Ron Onesti: My Americana guitar

 
 
Posted7/6/2018 6:00 AM
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  • This six-string, acoustic guitar from the 1970s has sat in Ron Onesti's office for years. recently, he has been asking artists who represent "America" to sign it.

    This six-string, acoustic guitar from the 1970s has sat in Ron Onesti's office for years. recently, he has been asking artists who represent "America" to sign it. Courtesy of Onesti Entertainment Corp.

The "past" has always been the "present" for me. It has always been a part of my day, whether it is listening to old record albums, watching psychedelic television programs from the Seventies on MeTV, or black and white films on TCM.

I have been collecting memorabilia from the Roaring Twenties for years, just because I was always interested in that era. Little did I know years ago I would one day open a 1920s speakeasy that would allow me to share these items of sentimental value with delighted customers.

In my own "Storage Wars" search I would do on occasion, I found a six-string, acoustic guitar from the 1970s that was painted as an American Flag. It was kind of eccentric looking, but it "spoke" to me. I paid the fifty bucks and it sat in the corner of my office for a few years.

One of my all-time favorite bands, America, has probably played The Arcada more than any other act. Dewey Bunnell and Gerry Buckley visit us each year, now selling out two nights. Their familiar voices are part of a song catalog that defines folk rock of the '70s. Gems including "A Horse with No Name," "I Need You," "Ventura Highway," "Tin Man," "Lonely People," "Sister Golden Hair" and "You Can Do Magic." It's a virtual soft rock jukebox!

About four years ago, as I was about to leave my office to greet the guys from America before their show, the red, white and blue guitar caught my eye. I grabbed it and brought it to the dressing rooms.

"That's awesome," Dewey said as I handed it to him. "Thank you so much."

"Actually, would you guys sign this for me?" I asked.

"Ron, long live you and The Arcada. Our best, America -- Dewey and Gerry."

Seeing that inscription on this flag-laden six-string actually brought a tear to my eye. The guitar went from a novelty item to completely representing what I am all about. It took my all-American pride, my love for music, the era that musically defines me and a band that represents the growth of The Arcada and wrapped it all together. Kind of powerful!

So when Kevin Costner, the A-list Hollywood actor, brought his original country band Modern West to The Arcada, I asked him to sign it. For me, Kevin truly represents contemporary American cinema, more than any other actor of today. And being the star of films including "Field of Dreams," "Bull Durham" and "For the Love of the Game," made him a film-hero of mine because I've played baseball my whole life, and even considered pursuing a career in baseball early on.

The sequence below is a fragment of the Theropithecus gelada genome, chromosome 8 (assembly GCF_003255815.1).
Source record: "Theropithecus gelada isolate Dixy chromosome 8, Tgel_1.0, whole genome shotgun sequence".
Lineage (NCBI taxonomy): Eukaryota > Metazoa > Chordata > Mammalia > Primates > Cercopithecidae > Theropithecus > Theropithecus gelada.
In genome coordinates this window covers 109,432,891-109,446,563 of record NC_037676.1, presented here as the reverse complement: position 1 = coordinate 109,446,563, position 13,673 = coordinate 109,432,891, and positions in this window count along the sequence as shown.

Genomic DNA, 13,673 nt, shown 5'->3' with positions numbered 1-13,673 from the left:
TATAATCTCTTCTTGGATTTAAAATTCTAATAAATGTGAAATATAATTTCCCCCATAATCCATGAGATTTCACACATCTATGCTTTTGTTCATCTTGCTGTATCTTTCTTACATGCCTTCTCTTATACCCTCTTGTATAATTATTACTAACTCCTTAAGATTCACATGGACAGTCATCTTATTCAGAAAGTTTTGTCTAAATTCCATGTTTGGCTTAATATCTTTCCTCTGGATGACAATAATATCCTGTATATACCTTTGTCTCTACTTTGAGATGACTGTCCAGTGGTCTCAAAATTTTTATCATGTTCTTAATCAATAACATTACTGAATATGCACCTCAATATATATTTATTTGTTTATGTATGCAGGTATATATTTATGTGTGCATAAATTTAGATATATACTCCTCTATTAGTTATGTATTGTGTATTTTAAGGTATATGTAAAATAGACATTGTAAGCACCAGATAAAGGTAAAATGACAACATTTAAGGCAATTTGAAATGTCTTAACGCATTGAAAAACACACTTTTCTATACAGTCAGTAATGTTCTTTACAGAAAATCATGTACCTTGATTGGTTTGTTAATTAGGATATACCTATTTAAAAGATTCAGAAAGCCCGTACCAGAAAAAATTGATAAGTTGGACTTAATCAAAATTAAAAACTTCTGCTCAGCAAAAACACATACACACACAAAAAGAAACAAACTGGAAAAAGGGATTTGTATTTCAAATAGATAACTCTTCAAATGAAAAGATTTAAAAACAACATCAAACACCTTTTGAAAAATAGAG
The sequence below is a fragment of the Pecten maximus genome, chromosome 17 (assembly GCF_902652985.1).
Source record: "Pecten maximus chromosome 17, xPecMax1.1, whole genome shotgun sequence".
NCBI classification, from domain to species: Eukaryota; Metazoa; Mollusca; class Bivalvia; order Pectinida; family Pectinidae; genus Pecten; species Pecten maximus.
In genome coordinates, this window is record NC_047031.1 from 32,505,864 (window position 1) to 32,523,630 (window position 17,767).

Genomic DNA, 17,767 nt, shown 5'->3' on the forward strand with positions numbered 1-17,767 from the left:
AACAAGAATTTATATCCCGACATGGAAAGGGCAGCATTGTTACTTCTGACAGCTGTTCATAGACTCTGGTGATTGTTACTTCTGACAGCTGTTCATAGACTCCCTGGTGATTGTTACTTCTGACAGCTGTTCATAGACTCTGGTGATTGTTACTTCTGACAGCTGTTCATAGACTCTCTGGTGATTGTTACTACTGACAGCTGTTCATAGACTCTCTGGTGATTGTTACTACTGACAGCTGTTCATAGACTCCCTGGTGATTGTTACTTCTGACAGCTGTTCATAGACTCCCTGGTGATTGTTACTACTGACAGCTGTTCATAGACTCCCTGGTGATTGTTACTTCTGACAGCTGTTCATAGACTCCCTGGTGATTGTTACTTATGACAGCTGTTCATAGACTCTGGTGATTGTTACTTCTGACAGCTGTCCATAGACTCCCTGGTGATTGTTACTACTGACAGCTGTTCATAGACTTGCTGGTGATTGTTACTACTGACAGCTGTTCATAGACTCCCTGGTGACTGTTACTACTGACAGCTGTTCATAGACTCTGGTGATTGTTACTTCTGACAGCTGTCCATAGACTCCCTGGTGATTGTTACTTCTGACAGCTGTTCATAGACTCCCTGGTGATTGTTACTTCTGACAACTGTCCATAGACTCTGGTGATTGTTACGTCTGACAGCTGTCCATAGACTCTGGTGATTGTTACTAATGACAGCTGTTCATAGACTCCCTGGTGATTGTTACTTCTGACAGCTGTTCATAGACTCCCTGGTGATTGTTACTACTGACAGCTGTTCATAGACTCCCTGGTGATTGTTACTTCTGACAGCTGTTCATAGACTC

So now the guitar represents America even more for me because a bona fide American movie star signed it, also bringing my love for baseball into the picture!

Arlo Guthrie, an American folk singer of the Sixties and son of legendary Americana singer Woody Guthrie, came to The Arcada in celebration of the fiftieth anniversary of his 1967 debut album, "Alice's Restaurant." His Bob Dylan-like songs about anti-war protests and social injustice represents America at a pivotal time in its history … a perfect reason for him to sign my "Americana" guitar!

Another Hollywood star with whom I can proudly say I have one degree of separation with is Kevin Bacon. He appeared at The Arcada with his brother Michael performing songs from his films, original music and American favorites. A great, humble guy who also represents American contemporary cinema for me. I told him the story of the guitar and asked him to sign it.

"I would be honored," he said.

"Whoa," I thought to myself. HE would be honored?

So now, as much as I have not really been an autograph hound for the countless celebs we deal with on a weekly basis over here, I am on a quest to have specific individuals who represent America in an iconic way sign the "Americana Guitar."

My next ones to sign it will be Buddy Guy, American bluesman; Mark Farner, who sang "We're An American Band" with Grand Funk Railroad; the band Jay & the Americans; and Jim Peterik, singer and songwriter who gave us "Eye of the Tiger."

I am sure there will be many others, but this guitar will one day truly represent all things American for me. Wait a second, I should probably have somebody from the Vienna Beef hot dog company sign it. Now THAT'S American!

• Ron Onesti is president and CEO of The Onesti Entertainment Corp. and The Historic Arcada Theatre in St. Charles. Celebrity questions and comments? Email ron@oshows.com.

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